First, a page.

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I’m Really Glo-ssary To Do This To You

Here at All Things ‘Zilla Headquarters (henceforth known as ATZ HQ), a certain vocabulary has developed that I felt we should keep track of. I therefore present to you the Glossary, a work-in-progress page devoted to cataloging the various expressions and words that populate this corner of the Internets.

You can get there by:

– Clicking this link.

– Clicking the “Glossary” tab at the top of the page.

– Clicking your heels together two feet off the ground. This is very hard to do.

– Wishing it so.

Jessica: Because She’s Hella Funny

I’m from the Bay Area, so I say “hella.” It’s a reality of my life. I’ll admit I don’t say it much anymore, but I used to. A term that originated in Northern California, I used it regularly until I moved to Southern California in 1999 to begin my college career at Pomona. It gradually slipped out of my vocabulary, and then at a certain point I decided to reclaim it, and made a concerted effort to reintegrate it back into my parlance as a symbol of my heritage. Now I drop it into my speech from time to time, mostly as a marker of my heritage. I also use the term “bootsy” on occasion, for the same purpose.

Anyway – I was driving over to dinner at our pals’ Holly and Joel’s place, and Jessica was commenting on how regularly I was posting on this blog.

“You’re posting almost every day!” she exclaimed.

“Yeah,” I said, “but it sure is hard. I don’t know how bloggers do it.”

“You’re like… the postmaster general,” she said. There was a brief silence as the hilarity of what she said sank in. “Oh my God!” she exclaimed, and started clapping her hands together. “That was goooood.”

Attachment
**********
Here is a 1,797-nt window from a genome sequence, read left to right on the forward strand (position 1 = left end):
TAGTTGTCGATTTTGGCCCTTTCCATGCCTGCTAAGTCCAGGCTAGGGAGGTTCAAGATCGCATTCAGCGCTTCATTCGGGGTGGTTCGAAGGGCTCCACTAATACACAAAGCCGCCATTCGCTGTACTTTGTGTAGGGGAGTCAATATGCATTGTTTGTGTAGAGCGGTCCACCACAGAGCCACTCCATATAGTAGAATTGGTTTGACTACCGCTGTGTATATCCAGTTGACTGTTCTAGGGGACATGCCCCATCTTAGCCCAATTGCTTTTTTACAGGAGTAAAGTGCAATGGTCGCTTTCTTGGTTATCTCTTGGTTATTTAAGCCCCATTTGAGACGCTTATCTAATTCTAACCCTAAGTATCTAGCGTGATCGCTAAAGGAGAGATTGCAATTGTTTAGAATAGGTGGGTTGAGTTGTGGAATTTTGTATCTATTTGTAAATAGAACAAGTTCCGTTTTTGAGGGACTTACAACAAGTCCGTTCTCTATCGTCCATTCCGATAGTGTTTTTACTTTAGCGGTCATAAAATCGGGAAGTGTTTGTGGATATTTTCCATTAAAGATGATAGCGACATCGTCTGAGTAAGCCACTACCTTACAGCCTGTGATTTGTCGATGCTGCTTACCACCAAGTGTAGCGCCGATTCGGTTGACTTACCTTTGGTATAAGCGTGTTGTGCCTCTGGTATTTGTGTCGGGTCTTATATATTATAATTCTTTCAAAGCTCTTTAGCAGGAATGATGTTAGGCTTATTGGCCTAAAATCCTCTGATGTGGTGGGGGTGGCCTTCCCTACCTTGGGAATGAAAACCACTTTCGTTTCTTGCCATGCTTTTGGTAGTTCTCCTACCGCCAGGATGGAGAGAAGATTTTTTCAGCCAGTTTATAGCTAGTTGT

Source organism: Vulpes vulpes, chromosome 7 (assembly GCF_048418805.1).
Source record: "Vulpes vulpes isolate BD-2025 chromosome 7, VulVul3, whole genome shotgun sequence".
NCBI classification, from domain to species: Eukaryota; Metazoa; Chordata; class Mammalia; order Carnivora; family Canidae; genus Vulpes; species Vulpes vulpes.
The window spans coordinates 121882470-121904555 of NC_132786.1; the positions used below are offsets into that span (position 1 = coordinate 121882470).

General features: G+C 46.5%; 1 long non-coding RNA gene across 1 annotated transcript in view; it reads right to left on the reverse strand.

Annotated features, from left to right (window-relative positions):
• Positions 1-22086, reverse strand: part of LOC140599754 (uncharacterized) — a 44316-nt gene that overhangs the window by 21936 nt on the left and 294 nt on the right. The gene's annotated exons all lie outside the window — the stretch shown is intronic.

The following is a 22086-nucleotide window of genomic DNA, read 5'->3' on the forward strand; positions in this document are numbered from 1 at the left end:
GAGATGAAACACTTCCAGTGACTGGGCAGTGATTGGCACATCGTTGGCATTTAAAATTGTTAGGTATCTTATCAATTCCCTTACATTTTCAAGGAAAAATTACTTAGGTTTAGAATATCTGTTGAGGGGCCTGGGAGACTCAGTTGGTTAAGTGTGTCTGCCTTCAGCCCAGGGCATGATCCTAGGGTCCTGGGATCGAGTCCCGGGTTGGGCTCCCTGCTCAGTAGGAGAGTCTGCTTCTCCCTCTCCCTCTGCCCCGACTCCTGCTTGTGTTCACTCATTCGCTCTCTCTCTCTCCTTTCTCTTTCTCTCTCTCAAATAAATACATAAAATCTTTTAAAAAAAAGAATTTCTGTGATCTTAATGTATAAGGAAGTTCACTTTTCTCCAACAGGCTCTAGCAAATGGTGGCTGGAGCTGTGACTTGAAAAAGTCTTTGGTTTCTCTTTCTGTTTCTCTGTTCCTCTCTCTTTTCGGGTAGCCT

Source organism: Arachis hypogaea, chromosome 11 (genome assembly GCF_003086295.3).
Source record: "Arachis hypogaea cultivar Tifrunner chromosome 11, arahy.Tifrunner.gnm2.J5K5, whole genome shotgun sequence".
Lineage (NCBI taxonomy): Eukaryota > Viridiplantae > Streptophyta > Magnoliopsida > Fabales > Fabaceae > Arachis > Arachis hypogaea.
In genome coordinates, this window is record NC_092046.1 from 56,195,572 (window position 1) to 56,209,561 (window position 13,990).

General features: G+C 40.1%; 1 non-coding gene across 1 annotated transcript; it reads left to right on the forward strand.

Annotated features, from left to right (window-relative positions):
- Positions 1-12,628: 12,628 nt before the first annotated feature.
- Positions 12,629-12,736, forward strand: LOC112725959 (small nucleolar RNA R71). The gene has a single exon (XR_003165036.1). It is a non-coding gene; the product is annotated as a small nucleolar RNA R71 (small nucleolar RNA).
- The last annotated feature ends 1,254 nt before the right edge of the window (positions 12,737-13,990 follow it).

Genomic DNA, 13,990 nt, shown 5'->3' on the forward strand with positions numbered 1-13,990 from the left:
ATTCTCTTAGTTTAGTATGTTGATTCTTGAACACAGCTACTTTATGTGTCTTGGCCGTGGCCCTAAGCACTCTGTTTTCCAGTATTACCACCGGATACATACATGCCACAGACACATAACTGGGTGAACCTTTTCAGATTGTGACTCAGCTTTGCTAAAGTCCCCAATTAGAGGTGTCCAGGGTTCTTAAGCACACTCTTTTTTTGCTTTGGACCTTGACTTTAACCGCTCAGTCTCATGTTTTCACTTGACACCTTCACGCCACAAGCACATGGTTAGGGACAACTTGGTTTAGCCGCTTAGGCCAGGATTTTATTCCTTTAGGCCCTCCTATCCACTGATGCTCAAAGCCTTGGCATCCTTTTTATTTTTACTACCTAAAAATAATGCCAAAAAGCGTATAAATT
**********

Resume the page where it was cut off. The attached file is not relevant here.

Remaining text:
As a punster, I had to admit it.

“Good one baby,” I said.

She crossed her arms and smiled cockily.

It was a good one.

She's trying to be serious but she's too funny for that.

Anonymous Wedding Stories, Vol. I

I keep trying to start “features” on this blog, like Bridezilla Watch and Awesome Friend Watch and such, that I vainfully hope will become regular or at least semi-regular. I feel like people who read blogs enjoy features. I read blogs and I love recurringly similar posts on a certain theme, which I suppose is why I feel the need to keep creating them.

So only time will tell if Volume I of this particular category will be the only entry, or if this will become the first of many, but at least I can never be accused of having too few features. And now with no more uses of the word “feature” I will launch right into it.

A friend was recently telling me about her wedding, many years ago, which took Place in Reno. They drove out from the Bay Area, had a very small ceremony, and were happily wed in Vegas Junior.

Following the wedding, she and her newly behusbanded were strolling through a casino. They didn’t have much money, which meant that for one, they weren’t going to have a honeymoon, and second, they weren’t going to gamble.

As they walked the casino floor her husband noticed an unplayed Keno card on the ground, turned to his wife, and suggested they play it.

“I mocked him,” she remembers, “and I told him it was ridiculous to play a card he’d found on the ground.”

That didn’t stop him, though. He played it.

“I’m glad he did. We won $1,500,” she says. “We immediately bought tickets to Mexico and had ourselves a honeymoon after all.”

I tend to not believe in fate, and little tales like these are part of why I don’t – fate makes this story banal, because it suggests that it was meant to happen, designed by a higher power or by the invisible hand of destiny. But what’s the fun in that?

Luck & happenstance make it just a little bit special. And I hope Jessica and I run into a little luck on our adventure. Heck – we already have.